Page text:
The Politics Of Race
RACE AND CULTURE: A World View By Thomas Sowell. Basic Books, 331 pp., $25.Affirmative action may well be the hot [...]
May 1 1995 by Ronald Bailey
RACE AND CULTURE: A World View By Thomas Sowell. Basic Books, 331 pp., $25.
Affirmative action may well be the hot issue in next year’s election. Already, Republican presidential candidates Pat Buchanan, Phil Gramm, and Robert Dole are challenging federal quotas and set-asides based on race and gender. And President Bill Clinton has ordered a review of federal affirmative action programs with an eye to eliminating many. In
Why do some ethnic groups and societies prosper while others lag behind? In “Race and Culture: A World View,” Sowell explores the concept of “cultural capital”: “those aspects of culture that provide the material requirements for life itself-the specific skills, general work habits, saving propensities, and attitudes toward education and entrepreneurship.” Deeply ingrained cultural attitudes toward work, commerce, and education have real-world consequences. Sowell says Hispanic cultures’ aristocratic bias and traditional disdain for commerce and industry have shaped the expectations and aspirations of their people, and thus
The importance of cultural capital is particularly clear in “middleman minorities’-Chinese in
In response, scores of countries have adopted preferential policies to correct ethnic “under-representation” in prestigious occupations and institutions. In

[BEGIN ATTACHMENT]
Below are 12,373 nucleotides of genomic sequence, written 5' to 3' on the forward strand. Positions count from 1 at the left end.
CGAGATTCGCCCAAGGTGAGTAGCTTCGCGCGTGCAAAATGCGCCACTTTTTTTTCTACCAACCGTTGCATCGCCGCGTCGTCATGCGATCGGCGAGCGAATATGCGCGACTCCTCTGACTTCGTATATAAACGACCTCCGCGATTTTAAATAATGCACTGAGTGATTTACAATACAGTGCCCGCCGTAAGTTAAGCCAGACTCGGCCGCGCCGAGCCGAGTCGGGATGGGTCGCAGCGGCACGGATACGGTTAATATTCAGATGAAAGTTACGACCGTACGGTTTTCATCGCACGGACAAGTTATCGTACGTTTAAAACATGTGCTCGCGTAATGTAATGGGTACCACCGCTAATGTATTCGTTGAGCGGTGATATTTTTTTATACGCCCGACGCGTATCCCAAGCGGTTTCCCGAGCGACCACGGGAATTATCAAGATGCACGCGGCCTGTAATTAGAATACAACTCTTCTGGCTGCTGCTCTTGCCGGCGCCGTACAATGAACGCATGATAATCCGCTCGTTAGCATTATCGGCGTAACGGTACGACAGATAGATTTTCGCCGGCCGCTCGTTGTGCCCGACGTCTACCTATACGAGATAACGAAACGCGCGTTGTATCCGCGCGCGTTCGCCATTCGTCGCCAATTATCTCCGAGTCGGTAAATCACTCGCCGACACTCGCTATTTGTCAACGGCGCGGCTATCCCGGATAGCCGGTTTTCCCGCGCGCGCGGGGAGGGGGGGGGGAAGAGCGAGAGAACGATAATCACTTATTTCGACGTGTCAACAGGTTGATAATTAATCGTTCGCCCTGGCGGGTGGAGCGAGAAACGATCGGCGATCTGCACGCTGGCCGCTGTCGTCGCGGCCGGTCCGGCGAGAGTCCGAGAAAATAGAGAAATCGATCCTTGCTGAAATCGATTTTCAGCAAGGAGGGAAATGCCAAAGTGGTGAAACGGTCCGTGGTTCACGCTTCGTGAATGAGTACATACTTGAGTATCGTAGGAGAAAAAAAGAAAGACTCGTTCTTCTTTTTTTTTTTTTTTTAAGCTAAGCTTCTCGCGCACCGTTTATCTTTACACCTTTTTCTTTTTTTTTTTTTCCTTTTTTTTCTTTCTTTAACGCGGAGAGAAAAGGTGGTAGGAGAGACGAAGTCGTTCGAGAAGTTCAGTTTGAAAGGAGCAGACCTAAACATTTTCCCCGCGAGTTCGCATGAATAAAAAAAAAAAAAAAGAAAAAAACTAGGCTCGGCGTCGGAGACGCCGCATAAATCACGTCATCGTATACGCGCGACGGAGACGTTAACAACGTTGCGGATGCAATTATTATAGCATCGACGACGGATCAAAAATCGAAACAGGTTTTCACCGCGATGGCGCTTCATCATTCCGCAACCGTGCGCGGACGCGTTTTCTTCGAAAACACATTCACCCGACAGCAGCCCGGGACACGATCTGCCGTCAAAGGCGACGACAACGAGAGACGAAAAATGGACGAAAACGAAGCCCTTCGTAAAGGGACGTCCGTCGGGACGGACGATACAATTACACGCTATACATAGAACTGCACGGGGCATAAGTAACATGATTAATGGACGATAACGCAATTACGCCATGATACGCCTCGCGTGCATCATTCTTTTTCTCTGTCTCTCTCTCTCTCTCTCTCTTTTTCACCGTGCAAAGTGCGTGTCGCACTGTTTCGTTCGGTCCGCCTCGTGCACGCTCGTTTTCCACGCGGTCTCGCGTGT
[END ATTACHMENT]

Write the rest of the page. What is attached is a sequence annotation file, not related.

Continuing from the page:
Examining how various ethnic groups have fared in the
But, he says, minimum wage hikes in the 1950s caused soaring unemployment among young blacks who, on average, were less well-trained than young whites. Employers, facing higher labor costs, hired those who were most skilled, and welfare became a trap for many locked out of the job market. Nor has the nation’s attempt at a quick fix with affirmative action worked. “Politics cannot create the skills, attitudes, and habits required for lasting economic achievement,” Sowell says. So
The current debate over affirmative action, where benefits are awarded to select groups instead of earned by individual achievement, shows these policies have become poisonously divisive. “What can any society hope to gain by having some babies in that society born into the world with a priori grievances against other babies born into that same society?” Sowell asks.
Two powerful points come across in his book. First, race-based preferential policies have terrible long-run consequences for any society that adopts them. Second, open competitive societies dissolve cultural barriers and encourage ethnic harmony.
Ronald Bailey is the producer of the national weekly public television series, “Think Tank.” He is also the editor of recently published “The